“Whatever you practice is what you will perform.”~ Paul Dennis
The first time I heard Paul, a gifted dancer and master teacher, utter these words in dance class, I didn’t fully appreciate the sweep of his wisdom. After all, I knew very well that one goal of all of our practicing was to get us to automaticity.
Ah yes, automaticity. What every practitioner of certain movements is aiming for at some level. From musicians to professional athletes to dancers to circus performers.
Automaticity involves honing “…the ability to do things without occupying the mind with the low-level details required, allowing it to become an automatic response pattern or habit. It is usually the result of learning, repetition, and practice.”
Paul reiterated his resonant nugget of wisdom often enough that it became a mantra for me. First in dancing…. then in living.
For one very cool thing about the body is also very true for the mind: The patterns we practice become our go-to choices. Whether they are patterns in movement or in thinking. As you know, our habits are especially likely to be reverted to when we are anxious or stressed or need to make a snap decision.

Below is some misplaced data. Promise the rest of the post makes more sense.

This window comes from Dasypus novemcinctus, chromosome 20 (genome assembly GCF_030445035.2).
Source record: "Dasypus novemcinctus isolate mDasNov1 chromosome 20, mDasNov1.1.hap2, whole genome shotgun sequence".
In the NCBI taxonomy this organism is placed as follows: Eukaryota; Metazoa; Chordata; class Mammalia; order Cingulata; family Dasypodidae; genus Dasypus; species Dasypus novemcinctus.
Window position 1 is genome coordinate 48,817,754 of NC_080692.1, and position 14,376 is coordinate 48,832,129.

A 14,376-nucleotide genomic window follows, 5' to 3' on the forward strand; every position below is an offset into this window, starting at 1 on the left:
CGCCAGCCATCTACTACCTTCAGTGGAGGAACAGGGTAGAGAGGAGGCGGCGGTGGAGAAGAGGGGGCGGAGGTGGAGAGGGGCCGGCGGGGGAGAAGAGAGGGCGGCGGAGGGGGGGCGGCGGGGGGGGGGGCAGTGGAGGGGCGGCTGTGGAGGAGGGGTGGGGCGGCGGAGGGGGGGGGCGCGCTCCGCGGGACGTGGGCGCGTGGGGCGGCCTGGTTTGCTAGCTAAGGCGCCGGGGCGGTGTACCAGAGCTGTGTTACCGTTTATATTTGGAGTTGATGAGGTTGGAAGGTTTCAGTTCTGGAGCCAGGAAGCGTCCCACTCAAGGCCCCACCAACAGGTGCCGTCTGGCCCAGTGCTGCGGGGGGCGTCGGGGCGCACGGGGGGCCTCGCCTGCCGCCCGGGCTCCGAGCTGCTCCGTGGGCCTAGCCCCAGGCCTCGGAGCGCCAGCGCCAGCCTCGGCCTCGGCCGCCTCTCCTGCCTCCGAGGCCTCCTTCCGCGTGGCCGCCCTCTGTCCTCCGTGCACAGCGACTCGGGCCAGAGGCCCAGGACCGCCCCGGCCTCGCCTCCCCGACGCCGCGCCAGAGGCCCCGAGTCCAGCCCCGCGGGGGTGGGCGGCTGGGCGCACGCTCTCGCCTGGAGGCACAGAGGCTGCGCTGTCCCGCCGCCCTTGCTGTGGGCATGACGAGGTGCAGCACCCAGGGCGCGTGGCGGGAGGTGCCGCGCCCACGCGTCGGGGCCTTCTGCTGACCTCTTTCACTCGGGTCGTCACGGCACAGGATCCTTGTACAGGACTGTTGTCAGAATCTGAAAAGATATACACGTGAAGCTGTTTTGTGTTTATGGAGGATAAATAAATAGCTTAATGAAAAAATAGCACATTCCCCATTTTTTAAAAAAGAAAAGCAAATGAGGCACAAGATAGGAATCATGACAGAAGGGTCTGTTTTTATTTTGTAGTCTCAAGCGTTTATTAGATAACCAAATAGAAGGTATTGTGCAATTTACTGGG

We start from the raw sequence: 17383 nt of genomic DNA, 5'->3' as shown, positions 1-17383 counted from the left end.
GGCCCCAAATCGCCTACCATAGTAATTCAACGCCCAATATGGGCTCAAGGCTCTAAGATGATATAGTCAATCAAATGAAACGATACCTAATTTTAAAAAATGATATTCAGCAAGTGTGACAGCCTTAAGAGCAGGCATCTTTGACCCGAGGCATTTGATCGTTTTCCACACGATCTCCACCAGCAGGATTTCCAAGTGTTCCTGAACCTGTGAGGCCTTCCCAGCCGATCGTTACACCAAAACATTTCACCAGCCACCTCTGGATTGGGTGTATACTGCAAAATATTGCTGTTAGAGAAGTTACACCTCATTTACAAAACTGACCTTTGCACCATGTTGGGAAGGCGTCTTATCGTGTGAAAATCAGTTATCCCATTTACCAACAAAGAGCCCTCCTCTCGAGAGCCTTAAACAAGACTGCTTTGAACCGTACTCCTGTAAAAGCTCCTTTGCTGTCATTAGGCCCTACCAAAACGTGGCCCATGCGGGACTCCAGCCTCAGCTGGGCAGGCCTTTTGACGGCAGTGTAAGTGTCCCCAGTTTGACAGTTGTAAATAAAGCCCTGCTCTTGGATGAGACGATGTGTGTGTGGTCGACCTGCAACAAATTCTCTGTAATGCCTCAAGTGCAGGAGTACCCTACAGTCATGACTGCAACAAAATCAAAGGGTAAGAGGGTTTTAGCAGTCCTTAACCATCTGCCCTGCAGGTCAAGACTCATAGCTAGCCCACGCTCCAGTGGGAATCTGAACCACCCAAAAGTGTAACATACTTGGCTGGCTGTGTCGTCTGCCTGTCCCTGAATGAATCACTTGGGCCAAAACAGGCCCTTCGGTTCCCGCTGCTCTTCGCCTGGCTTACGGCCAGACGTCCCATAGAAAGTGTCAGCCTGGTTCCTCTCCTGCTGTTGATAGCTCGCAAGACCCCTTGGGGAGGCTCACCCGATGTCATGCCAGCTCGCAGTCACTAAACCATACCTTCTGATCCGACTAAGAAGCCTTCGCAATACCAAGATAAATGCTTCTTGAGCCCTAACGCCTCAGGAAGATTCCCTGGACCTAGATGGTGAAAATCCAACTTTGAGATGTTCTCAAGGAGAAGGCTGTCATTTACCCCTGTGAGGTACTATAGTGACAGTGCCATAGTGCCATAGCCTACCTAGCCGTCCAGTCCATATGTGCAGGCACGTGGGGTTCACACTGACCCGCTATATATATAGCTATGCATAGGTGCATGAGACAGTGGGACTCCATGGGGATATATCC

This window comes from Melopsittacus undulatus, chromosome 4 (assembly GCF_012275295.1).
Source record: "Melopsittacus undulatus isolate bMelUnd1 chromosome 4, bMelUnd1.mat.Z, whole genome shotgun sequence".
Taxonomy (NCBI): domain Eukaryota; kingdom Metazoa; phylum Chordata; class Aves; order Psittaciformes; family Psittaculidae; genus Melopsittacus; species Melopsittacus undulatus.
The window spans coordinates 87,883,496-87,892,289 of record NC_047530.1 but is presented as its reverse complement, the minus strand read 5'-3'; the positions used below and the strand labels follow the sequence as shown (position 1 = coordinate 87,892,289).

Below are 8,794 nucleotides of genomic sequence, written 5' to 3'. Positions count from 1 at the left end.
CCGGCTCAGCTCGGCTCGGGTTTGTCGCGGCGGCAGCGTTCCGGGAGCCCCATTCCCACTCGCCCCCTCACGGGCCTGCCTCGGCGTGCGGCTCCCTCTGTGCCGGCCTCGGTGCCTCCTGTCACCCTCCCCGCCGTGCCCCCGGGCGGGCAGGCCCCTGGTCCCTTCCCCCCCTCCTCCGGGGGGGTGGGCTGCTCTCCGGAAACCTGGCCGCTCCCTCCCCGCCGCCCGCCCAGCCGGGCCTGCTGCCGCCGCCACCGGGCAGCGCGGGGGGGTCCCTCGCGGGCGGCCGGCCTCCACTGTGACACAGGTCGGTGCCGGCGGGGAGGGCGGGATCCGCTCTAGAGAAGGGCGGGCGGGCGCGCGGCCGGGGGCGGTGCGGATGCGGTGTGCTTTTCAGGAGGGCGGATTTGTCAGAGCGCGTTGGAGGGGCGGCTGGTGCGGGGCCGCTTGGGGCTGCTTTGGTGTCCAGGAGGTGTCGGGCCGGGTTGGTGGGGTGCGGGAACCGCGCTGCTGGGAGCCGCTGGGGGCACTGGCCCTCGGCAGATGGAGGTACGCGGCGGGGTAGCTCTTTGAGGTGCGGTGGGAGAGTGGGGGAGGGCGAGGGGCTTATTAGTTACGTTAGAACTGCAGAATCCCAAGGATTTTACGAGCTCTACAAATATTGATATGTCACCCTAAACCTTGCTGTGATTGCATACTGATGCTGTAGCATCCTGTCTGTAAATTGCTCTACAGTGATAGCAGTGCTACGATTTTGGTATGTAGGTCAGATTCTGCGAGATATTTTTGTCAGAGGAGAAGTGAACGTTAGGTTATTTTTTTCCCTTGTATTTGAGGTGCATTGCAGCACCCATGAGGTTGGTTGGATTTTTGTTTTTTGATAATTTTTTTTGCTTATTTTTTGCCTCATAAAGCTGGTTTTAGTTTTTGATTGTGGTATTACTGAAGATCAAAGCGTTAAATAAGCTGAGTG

So, if I practice my pliés with sound alignment during class, I am much more likely onstage to execute pliés with that safe alignment–even when I am jittery. If I rehearse using a full range of motion, I increase the chances that my muscle memory will recreate that fullness when I perform.
What is at least equally exciting is this notion, known so well by yogis, therapists, and mindfulness practitioners, that what we practice mentally and emotionally is also likely to become our default pattern. So, if we practice positivity, we are more likely to think and act in a positive way, even when external challenges intensify.
Compassion, flexibility, mindfulness, humor, openness, courage? They are all experiences we are more likely to replicate, and get “better” at, if we practice them. (Obviously the same is true for their negative counterparts….)
So, as I look back over the past year, and forward to a brand spanking new one, I’ve been chewing on what it is that I have been practicing. As well as musing about what automaticity I’d like to develop in 2015. Knowing that whatever it is I choose to repeat and repeat and repeat again is what I am more likely to perform.
And what will you be practicing?